York University has received three bequests and three gifts of life insurance in the past year -- amounting to $885,000 of student support across four faculties.
Announces hiring plans
The planned gifts range from $75,000 to $275,000 each, and were made by former faculty members, York alumni, friends and volunteers.
All six donors directed their gifts to an area of the university they feel a personal connection to and were able to give a larger gift than they may have thought possible.
Engineer and York grad Ronald Brash (MBA '79) wants to ensure academically exceptional yet financially constrained students continue in their studies. With gratitude to York for elevating his lifetime earning potential through his education, Brash has designated one-third of his estate ($275,000) to York's new engineering department, which will provide several deserving students with full tuition.
"I'm hoping that someone who might not otherwise get a chance at an education, will get a chance with this bursary," Brash says.
Because he himself couldn't afford to go to university, Harry Rowe made many gifts to York during his lifetime to support students in need. When he died, he left a significant bequest of $185,000 to York in his will as a tribute to his niece -- fine arts professor Joy Cohnstaedt.
At his request, Cohnstaedt directed the residue of her uncle's estate to various new awards in the faculty of fine arts and the Faculty of Graduate Studies.
Accomplished Geography professor Glen Frankfurter left behind a generous legacy to the department of geography at York, with a bequest of $100,000 for promising scholars in Canadian historical, cultural and economic geography.
Worried about follow-up
The bequest will fund the Glen Frankfurter Scholarships, annual awards given to the best graduate students in the program beginning in the 2004 academic year.
Three donors named York University the owner and beneficiary of a new or existing life insurance policy. For a relatively modest, ongoing philanthropic investment, they have created a significant gift that will help secure the future of a specific program or project at York University.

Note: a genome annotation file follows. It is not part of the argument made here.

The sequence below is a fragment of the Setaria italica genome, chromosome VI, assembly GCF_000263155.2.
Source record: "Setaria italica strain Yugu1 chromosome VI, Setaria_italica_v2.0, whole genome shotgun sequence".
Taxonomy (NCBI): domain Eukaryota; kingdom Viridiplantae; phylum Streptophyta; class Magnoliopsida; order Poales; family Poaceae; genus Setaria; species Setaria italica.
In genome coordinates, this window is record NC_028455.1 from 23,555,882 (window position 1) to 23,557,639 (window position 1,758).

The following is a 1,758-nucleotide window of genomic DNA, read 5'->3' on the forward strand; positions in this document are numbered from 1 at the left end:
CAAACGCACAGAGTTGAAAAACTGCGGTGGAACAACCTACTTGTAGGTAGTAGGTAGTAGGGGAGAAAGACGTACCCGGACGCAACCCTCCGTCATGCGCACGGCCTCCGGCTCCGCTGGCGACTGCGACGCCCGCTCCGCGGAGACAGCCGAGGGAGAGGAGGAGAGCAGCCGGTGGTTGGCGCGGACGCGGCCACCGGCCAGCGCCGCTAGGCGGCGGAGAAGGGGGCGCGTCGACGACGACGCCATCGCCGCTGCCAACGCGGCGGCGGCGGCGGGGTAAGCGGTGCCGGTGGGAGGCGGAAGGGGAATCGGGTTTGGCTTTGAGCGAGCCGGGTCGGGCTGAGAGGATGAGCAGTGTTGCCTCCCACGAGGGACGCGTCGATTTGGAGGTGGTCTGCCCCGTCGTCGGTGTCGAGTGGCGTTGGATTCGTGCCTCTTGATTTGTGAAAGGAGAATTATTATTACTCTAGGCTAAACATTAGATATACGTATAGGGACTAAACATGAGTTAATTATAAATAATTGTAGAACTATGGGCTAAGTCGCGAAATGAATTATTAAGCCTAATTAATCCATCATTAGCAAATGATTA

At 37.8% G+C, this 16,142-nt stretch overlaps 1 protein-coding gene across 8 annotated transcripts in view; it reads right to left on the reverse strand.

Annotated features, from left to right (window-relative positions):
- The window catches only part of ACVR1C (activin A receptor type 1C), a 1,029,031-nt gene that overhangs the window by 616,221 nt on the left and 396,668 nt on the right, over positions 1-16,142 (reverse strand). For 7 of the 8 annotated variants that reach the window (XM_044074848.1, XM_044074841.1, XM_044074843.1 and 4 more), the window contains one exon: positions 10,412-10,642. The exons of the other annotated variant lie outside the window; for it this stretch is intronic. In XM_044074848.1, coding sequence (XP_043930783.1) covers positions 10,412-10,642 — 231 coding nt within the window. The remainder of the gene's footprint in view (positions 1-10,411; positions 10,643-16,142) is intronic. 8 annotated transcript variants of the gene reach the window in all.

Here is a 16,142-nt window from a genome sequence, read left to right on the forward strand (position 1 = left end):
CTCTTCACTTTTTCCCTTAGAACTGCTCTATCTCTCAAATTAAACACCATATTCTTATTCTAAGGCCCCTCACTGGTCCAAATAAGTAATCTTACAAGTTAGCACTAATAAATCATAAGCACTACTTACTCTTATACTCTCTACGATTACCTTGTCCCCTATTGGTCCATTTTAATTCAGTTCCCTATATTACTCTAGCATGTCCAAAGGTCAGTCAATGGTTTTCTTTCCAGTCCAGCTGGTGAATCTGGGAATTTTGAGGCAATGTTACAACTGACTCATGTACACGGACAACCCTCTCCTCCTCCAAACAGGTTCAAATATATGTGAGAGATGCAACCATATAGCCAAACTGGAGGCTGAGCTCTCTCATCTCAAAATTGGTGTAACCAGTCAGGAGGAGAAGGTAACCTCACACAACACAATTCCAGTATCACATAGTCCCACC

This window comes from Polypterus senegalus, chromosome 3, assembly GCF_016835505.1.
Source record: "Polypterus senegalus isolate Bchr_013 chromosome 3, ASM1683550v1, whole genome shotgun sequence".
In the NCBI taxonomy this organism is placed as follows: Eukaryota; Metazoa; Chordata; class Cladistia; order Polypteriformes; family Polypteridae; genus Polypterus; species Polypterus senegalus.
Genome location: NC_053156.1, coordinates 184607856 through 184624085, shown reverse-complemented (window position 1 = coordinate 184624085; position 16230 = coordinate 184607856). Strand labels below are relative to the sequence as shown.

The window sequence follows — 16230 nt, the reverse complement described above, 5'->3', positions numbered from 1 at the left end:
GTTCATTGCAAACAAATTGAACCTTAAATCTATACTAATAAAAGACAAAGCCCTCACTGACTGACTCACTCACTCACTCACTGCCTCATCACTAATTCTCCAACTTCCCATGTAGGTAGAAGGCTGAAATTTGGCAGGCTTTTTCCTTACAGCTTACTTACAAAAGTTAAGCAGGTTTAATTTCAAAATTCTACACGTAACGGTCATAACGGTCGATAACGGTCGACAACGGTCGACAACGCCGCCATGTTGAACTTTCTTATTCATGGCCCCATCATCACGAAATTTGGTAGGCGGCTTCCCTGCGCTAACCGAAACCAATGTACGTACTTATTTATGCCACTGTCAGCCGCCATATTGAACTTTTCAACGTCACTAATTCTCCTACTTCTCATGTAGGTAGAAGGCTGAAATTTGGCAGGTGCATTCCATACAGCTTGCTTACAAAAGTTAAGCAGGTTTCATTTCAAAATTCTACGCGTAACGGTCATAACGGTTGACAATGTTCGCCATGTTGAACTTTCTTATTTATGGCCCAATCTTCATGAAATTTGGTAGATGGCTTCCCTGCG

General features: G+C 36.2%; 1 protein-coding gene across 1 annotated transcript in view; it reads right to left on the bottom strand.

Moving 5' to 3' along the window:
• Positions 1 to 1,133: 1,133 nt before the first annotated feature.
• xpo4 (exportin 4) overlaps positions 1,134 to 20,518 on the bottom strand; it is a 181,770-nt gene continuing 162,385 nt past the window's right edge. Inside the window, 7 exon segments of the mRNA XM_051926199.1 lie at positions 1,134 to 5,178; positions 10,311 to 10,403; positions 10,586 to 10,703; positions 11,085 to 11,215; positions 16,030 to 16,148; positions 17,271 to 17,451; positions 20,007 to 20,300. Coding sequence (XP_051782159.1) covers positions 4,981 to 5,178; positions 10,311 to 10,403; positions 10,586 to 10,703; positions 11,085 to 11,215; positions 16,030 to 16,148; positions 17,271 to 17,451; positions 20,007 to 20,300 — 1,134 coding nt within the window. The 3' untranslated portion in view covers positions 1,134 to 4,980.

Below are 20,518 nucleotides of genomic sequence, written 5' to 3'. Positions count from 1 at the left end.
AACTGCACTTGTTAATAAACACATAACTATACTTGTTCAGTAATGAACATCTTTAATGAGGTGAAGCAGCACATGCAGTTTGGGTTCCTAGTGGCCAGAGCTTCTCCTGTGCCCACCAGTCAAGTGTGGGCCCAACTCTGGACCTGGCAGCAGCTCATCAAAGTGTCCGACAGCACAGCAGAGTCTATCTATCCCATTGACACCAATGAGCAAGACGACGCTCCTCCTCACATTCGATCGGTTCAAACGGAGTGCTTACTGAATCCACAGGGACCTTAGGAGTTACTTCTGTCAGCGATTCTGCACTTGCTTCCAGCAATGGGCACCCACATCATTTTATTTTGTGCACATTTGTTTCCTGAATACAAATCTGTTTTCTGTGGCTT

Retired president and CEO of Consumers' Gas Robert W. Martin has been an active leader at York for more than a decade, first as a member of York's board of governors and, more recently, on the York University Foundation's board of directors.
He and his wife recently made a $150,000 gift of life insurance to York's faculty of fine arts, which will support student scholarships in a yet-to-be determined area of the faculty.
"My wife and I saw a need for student support in the Faculty of Fine Arts, which is a growing center of excellence," Martin says. "A planned gift was the most effective way of doing our part."
Dr. Virginia Rock, a retired womens' studies professor and a longtime supporter of the University, named York the beneficiary of a $100,000 life insurance policy.
Once realized, the money will inspire further scholarship in the discipline of Womens' Studies.
"I looked at my resources to determine the best way to give to women's studies scholarships." Rock says. "For me, planned giving was a good idea."
Andrew Roberts, an ex-colonel who fought in WWII and graduated from the Atkinson faculty of liberal and professional studies ('87), prepared his will at the age of 50, naming York University the beneficiary of an existing $75,000 life insurance policy.
The Andrew Roberts Bursary was recently inaugurated into the Atkinson faculty of liberal and professional studies and will benefit a student in need in the 2004 academic year.
Big brother is watching you
Jumping on the 'brand' wagon
UP & RUNNING- Build a better business than your boss
HEALTH CONNECTION- U of T hosts ALS chair
YOUTH FORCE- No Grade 12 diploma not an obstacle
Think work is boring?
THE NATIONAL JOB FAIR- A world of opportunities
THE NATIONAL JOB FAIR- A world of knowledge awaits job seekers
THE NATIONAL JOB FAIR- Put your best foot forward
THE NATIONAL JOB FAIR- Maximize your prospects